(5/726) Emergency planning and the acute toxic potency of inhaled ammonia.
Ammonia is present in agriculture and commerce in many if not most communities. This report evaluates the toxic potency of ammonia, based on three types of data: anecdotal data, in some cases predating World War 1, reconstructions of contemporary industrial accidents, and animal bioassays. Standards and guidelines for human exposure have been driven largely by the anecdotal data, suggesting that ammonia at 5,000-10,000 parts per million, volume/volume (ppm-v), might be lethal within 5-10 min. However, contemporary accident reconstructions suggest that ammonia lethality requires higher concentrations. For example, 33,737 ppm-v was a 5-min zero-mortality value in a major ammonia release in 1973 in South Africa. Comparisons of secondary reports of ammonia lethality with original sources revealed discrepancies in contemporary sources, apparently resulting from failure to examine old documents or accurately translate foreign documents. The present investigation revealed that contemporary accident reconstructions yield ammonia lethality levels comparable to those in dozens of reports of animal bioassays, after adjustment of concentrations to human equivalent concentrations via U.S. Environmental Protection Agency (EPA) procedures. Ammonia levels potentially causing irreversible injury or impairing the ability of exposed people to escape from further exposure or from coincident perils similarly have been biased downwardly in contemporary sources. The EPA has identified ammonia as one of 366 extremely hazardous substances subject to community right-to-know provisions of the Superfund Act and emergency planning provisions of the Clean Air Act. The Clean Air Act defines emergency planning zones (EPZs) around industrial facilities exceeding a threshold quantity of ammonia on-site. This study suggests that EPZ areas around ammonia facilities can be reduced, thereby also reducing emergency planning costs, which will vary roughly with the EPZ radius squared. (+info)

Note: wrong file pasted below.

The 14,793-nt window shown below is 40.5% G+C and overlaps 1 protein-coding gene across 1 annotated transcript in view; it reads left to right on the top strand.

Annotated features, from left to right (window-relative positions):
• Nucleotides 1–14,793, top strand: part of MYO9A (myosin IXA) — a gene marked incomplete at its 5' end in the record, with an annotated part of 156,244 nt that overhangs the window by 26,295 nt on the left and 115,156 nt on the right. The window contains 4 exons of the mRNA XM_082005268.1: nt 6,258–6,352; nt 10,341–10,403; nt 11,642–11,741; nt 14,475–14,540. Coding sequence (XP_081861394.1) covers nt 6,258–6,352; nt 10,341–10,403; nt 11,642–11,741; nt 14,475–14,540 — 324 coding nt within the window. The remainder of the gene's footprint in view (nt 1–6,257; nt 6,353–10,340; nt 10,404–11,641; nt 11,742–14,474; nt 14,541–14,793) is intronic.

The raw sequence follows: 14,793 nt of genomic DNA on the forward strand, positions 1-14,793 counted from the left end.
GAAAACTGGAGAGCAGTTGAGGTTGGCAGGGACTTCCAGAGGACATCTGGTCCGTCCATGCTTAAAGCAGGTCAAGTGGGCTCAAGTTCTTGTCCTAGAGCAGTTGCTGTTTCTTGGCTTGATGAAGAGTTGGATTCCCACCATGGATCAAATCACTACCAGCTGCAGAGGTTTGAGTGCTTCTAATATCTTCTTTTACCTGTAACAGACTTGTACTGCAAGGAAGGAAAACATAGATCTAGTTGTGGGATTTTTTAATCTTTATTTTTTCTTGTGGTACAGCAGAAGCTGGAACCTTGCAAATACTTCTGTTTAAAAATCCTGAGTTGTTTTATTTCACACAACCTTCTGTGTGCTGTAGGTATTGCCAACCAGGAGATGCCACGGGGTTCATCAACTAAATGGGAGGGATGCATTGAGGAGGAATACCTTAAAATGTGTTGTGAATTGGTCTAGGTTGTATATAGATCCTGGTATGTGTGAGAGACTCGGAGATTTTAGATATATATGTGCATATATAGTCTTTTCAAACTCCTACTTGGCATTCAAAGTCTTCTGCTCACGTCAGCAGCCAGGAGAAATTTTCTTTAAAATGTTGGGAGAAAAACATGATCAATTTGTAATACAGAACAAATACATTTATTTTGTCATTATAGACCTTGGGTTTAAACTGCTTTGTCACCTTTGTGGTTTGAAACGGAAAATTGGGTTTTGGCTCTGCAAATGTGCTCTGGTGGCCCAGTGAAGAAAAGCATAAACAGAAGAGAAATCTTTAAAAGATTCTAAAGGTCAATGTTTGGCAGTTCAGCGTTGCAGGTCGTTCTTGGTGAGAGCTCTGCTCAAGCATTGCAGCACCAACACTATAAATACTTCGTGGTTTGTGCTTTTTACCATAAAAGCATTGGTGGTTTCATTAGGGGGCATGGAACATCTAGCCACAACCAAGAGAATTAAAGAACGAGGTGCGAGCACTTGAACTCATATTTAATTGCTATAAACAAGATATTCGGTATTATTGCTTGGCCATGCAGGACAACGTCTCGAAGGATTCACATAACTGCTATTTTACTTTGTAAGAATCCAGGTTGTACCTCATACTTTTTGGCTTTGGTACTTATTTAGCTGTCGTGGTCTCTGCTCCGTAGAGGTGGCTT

(6/726) Health and safety practices among farmers and other workers: a needs assessment.